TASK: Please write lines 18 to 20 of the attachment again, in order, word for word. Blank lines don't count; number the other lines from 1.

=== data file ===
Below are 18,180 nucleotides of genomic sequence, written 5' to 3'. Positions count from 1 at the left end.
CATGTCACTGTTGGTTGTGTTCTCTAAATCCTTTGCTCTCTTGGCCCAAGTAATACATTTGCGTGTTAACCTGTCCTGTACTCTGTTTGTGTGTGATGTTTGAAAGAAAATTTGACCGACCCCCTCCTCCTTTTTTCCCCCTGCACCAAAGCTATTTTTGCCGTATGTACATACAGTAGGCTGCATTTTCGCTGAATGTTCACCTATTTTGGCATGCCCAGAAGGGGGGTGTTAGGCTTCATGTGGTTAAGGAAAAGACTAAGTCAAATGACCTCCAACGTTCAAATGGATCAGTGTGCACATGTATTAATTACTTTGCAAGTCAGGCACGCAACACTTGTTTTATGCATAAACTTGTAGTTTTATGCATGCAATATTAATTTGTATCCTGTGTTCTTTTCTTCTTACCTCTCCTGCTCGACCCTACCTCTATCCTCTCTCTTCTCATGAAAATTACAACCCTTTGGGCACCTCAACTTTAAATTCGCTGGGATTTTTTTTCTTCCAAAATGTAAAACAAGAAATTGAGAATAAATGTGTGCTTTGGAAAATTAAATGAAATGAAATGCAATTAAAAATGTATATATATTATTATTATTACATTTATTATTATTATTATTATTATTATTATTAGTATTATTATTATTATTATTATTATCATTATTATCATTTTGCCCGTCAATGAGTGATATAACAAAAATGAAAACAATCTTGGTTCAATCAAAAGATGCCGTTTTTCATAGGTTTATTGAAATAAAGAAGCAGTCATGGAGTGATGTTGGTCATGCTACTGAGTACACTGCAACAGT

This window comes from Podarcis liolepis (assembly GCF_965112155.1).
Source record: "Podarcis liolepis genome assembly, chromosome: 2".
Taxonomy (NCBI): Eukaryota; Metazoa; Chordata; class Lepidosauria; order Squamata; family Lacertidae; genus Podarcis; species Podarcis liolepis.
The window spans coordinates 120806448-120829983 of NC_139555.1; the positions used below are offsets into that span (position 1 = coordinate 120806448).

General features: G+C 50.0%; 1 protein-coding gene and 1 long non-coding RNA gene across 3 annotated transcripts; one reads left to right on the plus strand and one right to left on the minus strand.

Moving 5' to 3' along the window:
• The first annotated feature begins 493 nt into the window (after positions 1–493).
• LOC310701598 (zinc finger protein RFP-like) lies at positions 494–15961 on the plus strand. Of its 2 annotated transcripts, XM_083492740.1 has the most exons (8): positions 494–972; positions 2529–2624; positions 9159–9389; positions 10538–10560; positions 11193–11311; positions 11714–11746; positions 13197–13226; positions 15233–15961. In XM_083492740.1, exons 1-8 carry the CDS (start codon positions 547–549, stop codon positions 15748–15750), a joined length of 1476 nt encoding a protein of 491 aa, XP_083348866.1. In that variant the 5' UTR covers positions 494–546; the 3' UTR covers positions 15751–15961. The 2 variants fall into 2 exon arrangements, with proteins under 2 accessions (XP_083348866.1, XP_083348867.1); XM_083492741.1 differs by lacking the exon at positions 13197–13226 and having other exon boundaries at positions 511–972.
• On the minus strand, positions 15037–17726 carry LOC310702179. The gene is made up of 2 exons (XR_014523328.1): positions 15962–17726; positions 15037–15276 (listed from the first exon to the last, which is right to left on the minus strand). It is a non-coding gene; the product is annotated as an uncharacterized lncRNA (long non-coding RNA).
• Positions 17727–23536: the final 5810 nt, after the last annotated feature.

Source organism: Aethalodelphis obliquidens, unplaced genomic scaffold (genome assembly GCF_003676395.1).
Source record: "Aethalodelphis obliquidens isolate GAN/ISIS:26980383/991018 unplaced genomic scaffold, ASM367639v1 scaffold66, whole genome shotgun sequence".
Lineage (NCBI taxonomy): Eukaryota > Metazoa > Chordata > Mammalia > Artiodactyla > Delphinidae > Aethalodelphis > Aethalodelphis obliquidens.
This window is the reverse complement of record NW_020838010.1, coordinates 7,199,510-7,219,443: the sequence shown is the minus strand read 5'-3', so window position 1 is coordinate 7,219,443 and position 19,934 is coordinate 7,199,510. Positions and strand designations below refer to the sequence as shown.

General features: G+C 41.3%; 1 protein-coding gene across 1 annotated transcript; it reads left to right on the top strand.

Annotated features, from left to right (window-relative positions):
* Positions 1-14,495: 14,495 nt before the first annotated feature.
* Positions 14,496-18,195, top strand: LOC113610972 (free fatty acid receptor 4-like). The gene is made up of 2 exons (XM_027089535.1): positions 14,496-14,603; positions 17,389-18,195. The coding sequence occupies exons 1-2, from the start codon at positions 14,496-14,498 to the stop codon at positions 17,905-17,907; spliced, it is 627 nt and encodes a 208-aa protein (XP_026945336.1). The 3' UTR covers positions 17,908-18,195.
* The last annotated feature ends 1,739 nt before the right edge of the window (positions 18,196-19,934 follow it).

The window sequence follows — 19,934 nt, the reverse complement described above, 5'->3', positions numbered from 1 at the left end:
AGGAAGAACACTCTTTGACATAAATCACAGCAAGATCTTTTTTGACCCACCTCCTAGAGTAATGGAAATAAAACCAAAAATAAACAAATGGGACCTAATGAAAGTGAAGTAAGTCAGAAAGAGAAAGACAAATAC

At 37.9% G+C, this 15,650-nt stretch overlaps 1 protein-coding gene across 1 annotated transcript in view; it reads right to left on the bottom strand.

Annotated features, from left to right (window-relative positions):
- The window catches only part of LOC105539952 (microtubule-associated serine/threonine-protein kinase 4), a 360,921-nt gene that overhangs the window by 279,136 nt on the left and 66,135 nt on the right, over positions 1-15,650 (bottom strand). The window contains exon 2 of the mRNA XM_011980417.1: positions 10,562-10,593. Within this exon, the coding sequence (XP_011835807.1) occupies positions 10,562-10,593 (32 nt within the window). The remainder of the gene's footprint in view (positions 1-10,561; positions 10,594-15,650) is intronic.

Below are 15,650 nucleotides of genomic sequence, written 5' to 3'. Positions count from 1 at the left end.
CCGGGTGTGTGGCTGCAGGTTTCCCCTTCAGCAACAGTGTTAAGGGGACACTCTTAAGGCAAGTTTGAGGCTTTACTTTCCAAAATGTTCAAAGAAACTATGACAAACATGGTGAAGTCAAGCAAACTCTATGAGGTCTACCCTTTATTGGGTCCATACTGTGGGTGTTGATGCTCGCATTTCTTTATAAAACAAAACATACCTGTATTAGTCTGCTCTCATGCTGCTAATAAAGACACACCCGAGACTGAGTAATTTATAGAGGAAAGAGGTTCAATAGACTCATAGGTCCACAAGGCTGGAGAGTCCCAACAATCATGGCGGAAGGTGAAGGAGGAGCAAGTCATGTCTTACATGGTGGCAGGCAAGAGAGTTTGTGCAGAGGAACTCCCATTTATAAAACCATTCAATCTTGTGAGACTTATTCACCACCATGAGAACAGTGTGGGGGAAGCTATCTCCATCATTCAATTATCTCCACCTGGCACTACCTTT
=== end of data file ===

Annotated features, from left to right (window-relative positions):
* Positions 1-14,495: 14,495 nt before the first annotated feature.
* Positions 14,496-18,195, top strand: LOC113610972 (free fatty acid receptor 4-like). The gene is made up of 2 exons (XM_027089535.1): positions 14,496-14,603; positions 17,389-18,195. The coding sequence occupies exons 1-2, from the start codon at positions 14,496-14,498 to the stop codon at positions 17,905-17,907; spliced, it is 627 nt and encodes a 208-aa protein (XP_026945336.1). The 3' UTR covers positions 17,908-18,195.